For example, one display houses two simple and elegant 18k gold rings by Teresa Margolles of Mexico (above). The sparkle from the pave patterns of these rings are the result of diamonds mixed with the shattered glass from car windshields. Margolles, an artist and forensic doctor, created these rings with the help of a jeweler who makes ostentatious jewelry for Mexican drug lords. The windshield glass was shattered during violent drug battles.

Raquel Paiewonsk
Compare that to a large display of coffee stained tube socks tied together to create a necklace that covers most of a person’s body (left). The work by Raquel Paiewonsky of the Dominican Republic, is an attempt to display how the quest for beauty often interferes with the body’s natural purpose. The socks represents breasts and despite poverty and inadequate healthcare, breasts implants are on the rise in the Dominican Republic, while only about 8 percent of women breastfeed their babies.

Reny Golcman
A large neckpiece displayed like a round cake with shades of gray, blue and green by Mariana Acosta of Mexico (first photo) is designed to protect the wearer against the grayness of northern winters. Another necklace made of deflated black and white latex balloons slightly filled with flour by Maria Constanza Ochoa of Colombia (second photo), is open to different interpretations. And there’s a necklace with a pendant adorned with a barracuda jaw bone that the artist, Reny Golcman of Brazil, describes as an exploration of taboo subjects like death (left).

The exhibition, which began October 12, will run through Jan. 8, 2011, at the museum located on 2 Columbus Circle.

Friday, October 22, 2010

Departures Welcomes its Newest Publisher

Departures Editor-in-Chief Richard David Story (left) with new Departures publisher Steven DeLuca
Well wishers packed a New York mid-town restaurant Thursday to welcome Steven DeLuca as the new publisher of Departures magazine. He began overseeing the luxury lifestyle publication in June, replacing Ed Ventimiglia, who announced his retirement in March.

The party in a private room on the second floor at The Lambs Club Restaurant and Bar also served as a fitting backdrop for the release of the periodical’s November/December issue, as the cover photo and fashion spread were photographed inside the sleek space with the art deco flourishes.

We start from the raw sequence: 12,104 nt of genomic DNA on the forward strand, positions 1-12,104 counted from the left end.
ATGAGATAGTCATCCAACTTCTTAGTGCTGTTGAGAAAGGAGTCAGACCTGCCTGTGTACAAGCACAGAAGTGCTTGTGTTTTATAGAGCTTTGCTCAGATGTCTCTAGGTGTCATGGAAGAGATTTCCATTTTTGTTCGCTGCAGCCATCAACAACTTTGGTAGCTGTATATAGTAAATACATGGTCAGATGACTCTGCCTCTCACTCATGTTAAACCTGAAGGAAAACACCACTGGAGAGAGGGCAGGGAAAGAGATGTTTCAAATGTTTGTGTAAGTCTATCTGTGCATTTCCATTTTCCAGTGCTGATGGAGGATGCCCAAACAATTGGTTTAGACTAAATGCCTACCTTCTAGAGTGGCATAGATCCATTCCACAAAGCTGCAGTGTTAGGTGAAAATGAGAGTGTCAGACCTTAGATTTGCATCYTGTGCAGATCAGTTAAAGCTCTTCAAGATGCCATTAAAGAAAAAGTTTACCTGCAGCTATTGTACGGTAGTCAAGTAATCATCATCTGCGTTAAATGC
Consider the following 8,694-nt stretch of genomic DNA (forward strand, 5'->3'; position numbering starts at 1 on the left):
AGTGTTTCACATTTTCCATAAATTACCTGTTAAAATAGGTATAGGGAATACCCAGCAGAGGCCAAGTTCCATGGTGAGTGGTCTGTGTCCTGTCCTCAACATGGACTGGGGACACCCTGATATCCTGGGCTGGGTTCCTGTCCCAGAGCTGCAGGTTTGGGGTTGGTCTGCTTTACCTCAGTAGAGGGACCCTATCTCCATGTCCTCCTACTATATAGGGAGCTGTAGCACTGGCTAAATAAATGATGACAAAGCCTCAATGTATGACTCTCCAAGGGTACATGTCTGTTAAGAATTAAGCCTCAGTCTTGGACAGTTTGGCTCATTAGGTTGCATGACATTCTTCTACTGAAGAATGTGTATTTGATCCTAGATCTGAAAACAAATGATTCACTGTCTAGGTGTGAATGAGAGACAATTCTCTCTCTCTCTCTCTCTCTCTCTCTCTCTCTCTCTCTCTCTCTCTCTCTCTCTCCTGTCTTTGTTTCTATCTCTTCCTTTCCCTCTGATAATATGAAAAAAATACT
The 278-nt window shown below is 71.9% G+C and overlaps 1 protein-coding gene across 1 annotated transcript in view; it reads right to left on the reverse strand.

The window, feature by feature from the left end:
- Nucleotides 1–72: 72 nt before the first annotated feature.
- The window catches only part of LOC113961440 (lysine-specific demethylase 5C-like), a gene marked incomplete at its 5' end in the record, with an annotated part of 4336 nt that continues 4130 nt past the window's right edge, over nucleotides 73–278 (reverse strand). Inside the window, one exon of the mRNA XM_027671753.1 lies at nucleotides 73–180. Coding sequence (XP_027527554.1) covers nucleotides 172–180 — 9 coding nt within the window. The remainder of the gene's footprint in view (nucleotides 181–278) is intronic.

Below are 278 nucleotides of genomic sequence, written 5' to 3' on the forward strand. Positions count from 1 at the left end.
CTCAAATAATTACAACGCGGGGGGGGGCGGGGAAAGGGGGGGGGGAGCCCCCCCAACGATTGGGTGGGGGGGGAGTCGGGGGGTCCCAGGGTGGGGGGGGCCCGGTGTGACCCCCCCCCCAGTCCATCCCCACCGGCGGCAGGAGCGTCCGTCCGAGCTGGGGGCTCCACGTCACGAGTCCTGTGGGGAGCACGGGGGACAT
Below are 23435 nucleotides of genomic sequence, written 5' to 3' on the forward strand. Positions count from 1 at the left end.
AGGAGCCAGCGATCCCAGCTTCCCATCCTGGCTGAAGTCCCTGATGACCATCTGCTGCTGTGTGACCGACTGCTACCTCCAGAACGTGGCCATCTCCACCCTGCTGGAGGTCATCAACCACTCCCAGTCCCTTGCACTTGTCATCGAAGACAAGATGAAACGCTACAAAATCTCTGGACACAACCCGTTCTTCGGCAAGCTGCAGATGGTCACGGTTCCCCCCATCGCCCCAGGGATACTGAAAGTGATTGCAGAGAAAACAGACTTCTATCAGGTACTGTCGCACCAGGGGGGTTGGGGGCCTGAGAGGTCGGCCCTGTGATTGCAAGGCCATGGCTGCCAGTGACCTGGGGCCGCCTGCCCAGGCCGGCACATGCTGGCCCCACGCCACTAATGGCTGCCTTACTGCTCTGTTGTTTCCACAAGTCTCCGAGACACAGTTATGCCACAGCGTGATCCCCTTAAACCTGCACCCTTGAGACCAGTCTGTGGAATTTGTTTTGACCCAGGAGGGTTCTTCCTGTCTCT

The title of the issue, “The Art of Living Now Cool Chic and Classic” matched the 1930s-themed high fashion feature. It may also signal a change of a sort for the publication in this post-recession era, where timeless glamor can be chic and cool as opposed to the frivolous spending and ostentatious displays of wealth that marked the “Naughties” decade. Not coincidentally, it is the first issue led by DeLuca.

From the size and jovial nature of the crowd that crammed into the room on a crisp fall Manhattan night, it appears that luxury, although maybe looking a bit different, is truly making a comeback.

Departures, owned by American Express Publishing, is published seven times per year for American Express Platinum Card and Centurion members.

Thursday, October 21, 2010

Gold Exhibit at Chicago Field Museum

Crystallized gold, Leadville, Colo., American Museum of Natural History. © Denis Finnin, AMNH

With the value of gold breaking records daily now is the perfect time for The Field Museum in Chicago to host an exhibit on the precious metal that will explore how the mineral is found, mined, processed, and turned into both beautiful and useful objects. The traveling exhibition opened Wednesday and will run through March 6, 2011.

18K Picasso Gold Brooch,Tiffany & Co., designed by Paloma Picasso Scribble Collection, Graffiti Line, New York, 1988, Tiffany & Co. Archives.
The exhibit will explore gold’s physical properties and examine the history of how cultures around the world have valued the mineral as a status symbol, religious emblem and form of currency.

Gold Earrings, Hellenistic, Greece; c. late 400s-200s BC, American Museum of Natural History. © Craig Chesek AMNH
Cartier shell necklace
More than 550 gold items will be on display—including the largest placer nugget found in the Western hemisphere, the world’s first minted coins (from ancient Anatolia), pre-Columbian jewelry and sacred objects, doubloons retrieved from sunken Spanish galleons and the 2005 World Series Championship trophy.

 The Field Museum is located at 1400 S. Lake Shore Drive. It’s hours are from 9 a.m. till 5 p.m. and is open every day except Christmas.

U.S. Double Eagle $20 gold coin

Wednesday, October 20, 2010

Kanye West: ‘I Just Thought the Diamonds were Cooler’

Last month Jewelry News Network placed a story about Kanye West’s new diamond teeth. I and others speculated that it was most likely an expensive grille. But it turns they really are his teeth. He told Ellen DeGeneres that he had bottom front teeth removed and replaced with gem quality diamonds, and also gold, for that sparkling smile. “I just thought the diamonds were cooler,” he told DeGeneres.

Below is a video clip of West telling DeGeneres the story behind the teeth. If you don’t want to listen to the entire video, the part of the teeth begins at the 2.55 mark near the end of the video.

Jewelry is Making a Comeback this Holiday Season